Fire, wind, and humble Galileans speaking persuasively in many tongues were dramatic signs that God was doing a new thing that would transform the lives of all those present, and far beyond, in time and place. Maybe it was a little frightening, something people would want to explain away, or contain with comments that blamed it all on drunkenness.
There have been manifestations, remarkable displays of God’s Spirit in the Bible before, of course, with sound and light and amazing “special effects,” as we call them today. But those events, like Moses on the mountaintop and Jesus transfigured, were reserved for only a few witnesses, the most inside of insiders. Here, at the dawn of a new era, on the birthday of a church called to spread to the ends of the earth, the display is for all. Not only the disciples, gathered in a room, getting themselves together after Jesus is once again departed. Not only the holiest or the most faithful or the most learned, not only the believers, not only those who were with Jesus on the road or witnesses to his Resurrection. No, in this case, at this moment, “all flesh,” male and female, old and young, slave and free, are invited and included.
And just to make sure that they know they’re all included, the formidable obstacle of a multitude of languages is overcome by a sweeping wind and an uplifting Spirit that drives those disciples out, out into the world beyond their walls, beyond the theoretical but fragile safety those walls provide. Out into the world, and compelled to spread the Good News of what God is doing in a new day. On a Jewish feast that celebrated new life and new crops by offering a gift of first fruits in gratitude and praise, these Jewish “ignorant, backwater folks” (a stereotype conveyed by the term “Galileans,” but lost to us today as we read the text) become impassioned, eloquent spokespersons for the gift of new life, the beginning of a brand new era in which God is fulfilling promises and salvation draws near.
Joel spoke of a stillspeaking God
This reading is particularly powerful for a church that proclaims wholeheartedly that God is still speaking, and Matthew Skinner makes a case for that claim as he focuses on Peter’s alteration of the text from Joel, saying “in the last days” instead of “after these things.” In fact, commentators agree in pointing out that Joel was speaking ominously of destruction and death, while Peter speaks of the promise of new life. In Peter’s interpretation, Skinner says, Scripture speaks in a new day about “new realities and challenges.” Peter, according to Skinner, does what we too need to do today. Right in the midst of these astounding and undoubtedly confusing events, he interprets them as he experiences them, relying on Scripture to help him understand what God is saying in that new day.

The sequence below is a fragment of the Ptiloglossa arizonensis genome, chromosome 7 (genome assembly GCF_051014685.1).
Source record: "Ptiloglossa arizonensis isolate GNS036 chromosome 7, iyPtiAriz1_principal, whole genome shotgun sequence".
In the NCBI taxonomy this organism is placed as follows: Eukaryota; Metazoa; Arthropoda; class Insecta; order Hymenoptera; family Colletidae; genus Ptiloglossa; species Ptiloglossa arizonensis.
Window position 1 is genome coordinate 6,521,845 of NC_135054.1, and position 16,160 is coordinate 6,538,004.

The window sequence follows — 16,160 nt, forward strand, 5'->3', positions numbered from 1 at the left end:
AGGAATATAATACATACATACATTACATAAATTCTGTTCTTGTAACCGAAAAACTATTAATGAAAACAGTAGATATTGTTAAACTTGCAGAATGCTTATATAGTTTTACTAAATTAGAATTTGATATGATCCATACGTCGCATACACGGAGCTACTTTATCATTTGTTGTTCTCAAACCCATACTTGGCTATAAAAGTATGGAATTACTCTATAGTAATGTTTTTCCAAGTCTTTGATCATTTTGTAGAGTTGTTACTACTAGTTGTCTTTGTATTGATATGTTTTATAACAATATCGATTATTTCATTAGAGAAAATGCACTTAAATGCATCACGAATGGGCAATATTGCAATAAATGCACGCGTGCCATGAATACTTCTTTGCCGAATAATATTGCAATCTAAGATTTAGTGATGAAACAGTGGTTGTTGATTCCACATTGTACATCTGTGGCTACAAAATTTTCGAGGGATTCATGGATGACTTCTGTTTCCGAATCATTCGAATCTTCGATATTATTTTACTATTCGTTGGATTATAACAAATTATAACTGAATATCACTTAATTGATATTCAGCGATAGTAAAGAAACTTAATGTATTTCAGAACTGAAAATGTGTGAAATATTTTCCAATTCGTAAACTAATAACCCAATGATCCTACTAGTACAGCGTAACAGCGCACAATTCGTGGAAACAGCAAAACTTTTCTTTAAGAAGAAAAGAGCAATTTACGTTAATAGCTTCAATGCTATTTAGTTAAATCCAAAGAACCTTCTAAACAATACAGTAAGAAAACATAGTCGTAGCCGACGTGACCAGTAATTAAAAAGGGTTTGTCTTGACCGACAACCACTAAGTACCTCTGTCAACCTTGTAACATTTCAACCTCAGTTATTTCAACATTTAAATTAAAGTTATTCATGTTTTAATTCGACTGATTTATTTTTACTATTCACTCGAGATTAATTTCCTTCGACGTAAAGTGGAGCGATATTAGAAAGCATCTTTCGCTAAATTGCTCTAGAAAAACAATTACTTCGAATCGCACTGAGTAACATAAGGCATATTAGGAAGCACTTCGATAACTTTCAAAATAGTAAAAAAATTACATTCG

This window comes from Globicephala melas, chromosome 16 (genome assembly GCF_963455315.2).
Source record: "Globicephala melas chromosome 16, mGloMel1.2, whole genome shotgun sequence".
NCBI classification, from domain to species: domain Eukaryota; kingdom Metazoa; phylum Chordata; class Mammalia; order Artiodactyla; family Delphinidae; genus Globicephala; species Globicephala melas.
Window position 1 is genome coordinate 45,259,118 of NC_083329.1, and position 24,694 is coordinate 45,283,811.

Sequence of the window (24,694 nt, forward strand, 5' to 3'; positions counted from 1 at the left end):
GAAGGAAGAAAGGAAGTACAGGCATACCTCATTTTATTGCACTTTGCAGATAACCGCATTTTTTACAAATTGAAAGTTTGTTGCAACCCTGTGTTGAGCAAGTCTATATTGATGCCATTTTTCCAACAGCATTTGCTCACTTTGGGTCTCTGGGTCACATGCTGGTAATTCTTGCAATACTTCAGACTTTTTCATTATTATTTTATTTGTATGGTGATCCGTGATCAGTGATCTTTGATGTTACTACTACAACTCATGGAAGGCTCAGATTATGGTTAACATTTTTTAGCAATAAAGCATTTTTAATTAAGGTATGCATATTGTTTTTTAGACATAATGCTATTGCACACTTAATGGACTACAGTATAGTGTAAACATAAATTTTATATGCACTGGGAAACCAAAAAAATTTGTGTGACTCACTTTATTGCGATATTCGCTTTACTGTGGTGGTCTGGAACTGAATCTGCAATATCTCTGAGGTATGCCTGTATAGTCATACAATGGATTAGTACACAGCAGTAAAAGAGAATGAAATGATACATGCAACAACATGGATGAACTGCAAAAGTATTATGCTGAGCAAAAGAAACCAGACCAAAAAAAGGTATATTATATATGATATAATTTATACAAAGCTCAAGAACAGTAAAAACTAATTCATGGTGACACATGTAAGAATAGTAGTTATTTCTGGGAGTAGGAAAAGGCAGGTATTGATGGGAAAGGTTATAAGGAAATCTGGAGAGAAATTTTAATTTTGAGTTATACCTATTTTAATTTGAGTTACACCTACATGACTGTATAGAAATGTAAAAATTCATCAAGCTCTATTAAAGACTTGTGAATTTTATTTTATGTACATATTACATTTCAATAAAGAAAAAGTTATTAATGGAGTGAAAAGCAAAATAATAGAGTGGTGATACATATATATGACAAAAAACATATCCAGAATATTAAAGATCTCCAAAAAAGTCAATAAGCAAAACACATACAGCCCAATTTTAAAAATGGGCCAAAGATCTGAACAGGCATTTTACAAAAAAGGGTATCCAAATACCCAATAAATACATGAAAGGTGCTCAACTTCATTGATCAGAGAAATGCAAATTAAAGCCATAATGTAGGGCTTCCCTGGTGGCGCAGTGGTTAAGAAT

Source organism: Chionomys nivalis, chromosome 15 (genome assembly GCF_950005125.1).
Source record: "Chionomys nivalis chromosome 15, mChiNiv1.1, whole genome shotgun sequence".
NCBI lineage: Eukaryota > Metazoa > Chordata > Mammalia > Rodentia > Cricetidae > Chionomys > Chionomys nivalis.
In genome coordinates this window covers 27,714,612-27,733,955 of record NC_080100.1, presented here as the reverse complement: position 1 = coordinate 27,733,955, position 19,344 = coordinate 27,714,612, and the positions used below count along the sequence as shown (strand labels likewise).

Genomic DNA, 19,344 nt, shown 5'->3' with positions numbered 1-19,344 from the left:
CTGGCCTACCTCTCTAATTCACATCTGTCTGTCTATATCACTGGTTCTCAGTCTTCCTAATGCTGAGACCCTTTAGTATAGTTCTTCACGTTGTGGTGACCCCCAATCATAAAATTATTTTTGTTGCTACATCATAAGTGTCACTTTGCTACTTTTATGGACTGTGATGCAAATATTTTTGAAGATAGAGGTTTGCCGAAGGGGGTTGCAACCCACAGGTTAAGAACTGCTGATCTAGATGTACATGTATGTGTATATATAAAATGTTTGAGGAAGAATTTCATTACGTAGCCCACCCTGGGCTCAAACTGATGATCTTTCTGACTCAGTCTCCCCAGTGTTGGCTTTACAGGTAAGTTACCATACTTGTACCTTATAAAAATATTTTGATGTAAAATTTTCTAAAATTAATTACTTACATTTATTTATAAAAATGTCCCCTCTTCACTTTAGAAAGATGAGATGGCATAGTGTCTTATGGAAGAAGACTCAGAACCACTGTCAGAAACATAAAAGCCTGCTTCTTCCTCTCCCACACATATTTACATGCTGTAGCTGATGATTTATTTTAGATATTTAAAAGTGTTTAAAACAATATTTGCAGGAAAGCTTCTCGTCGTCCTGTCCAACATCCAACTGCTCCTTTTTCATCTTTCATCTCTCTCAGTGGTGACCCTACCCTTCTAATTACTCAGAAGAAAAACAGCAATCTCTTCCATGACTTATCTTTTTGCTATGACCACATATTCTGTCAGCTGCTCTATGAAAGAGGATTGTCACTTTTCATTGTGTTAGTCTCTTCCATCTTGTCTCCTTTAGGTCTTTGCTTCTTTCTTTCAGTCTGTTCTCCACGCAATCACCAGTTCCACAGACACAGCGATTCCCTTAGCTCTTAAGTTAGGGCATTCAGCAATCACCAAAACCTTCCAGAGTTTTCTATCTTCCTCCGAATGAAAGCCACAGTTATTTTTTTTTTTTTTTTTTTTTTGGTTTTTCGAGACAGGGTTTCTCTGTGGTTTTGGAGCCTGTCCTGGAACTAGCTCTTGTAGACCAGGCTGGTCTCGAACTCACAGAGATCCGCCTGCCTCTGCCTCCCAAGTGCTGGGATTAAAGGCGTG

Clearly, the crowd is hungry for the word brought by the Spirit-filled disciples, even though some are immediately cynical and scoffing; we are told in later verses that the church expanded from just over one hundred to three thousand in one day. A mega-church is born on a single day! What do you think is the heart of the message that brought so many new believers to the newborn church? What converted, and even transformed, them?
Rooted in the tradition
Imagine what the energy that day felt like for the foreign Jewish visitors in town for the religious festival. This Pentecost experience was in continuity, of course, with the prophetic tradition of the Jewish people. Since the festival of Pentecost happened at the time of spring harvest, we might experience this Pentecost event as a different kind of harvest, yielding life-giving spiritual fruits. Think of the young people who are being confirmed this day in congregations across the United Church of Christ, perhaps in your very own church. They may come from many different places, if not geographically, then in other ways. What do you think that draws them to the church at this time? What are the visions that these young people see, and what are the dreams that the “old” members still dream, dreams that they long to share and build on with the youth? How might their arrival bring a shaking up of the church, as so often happens with the creative and renewing energy of the Spirit?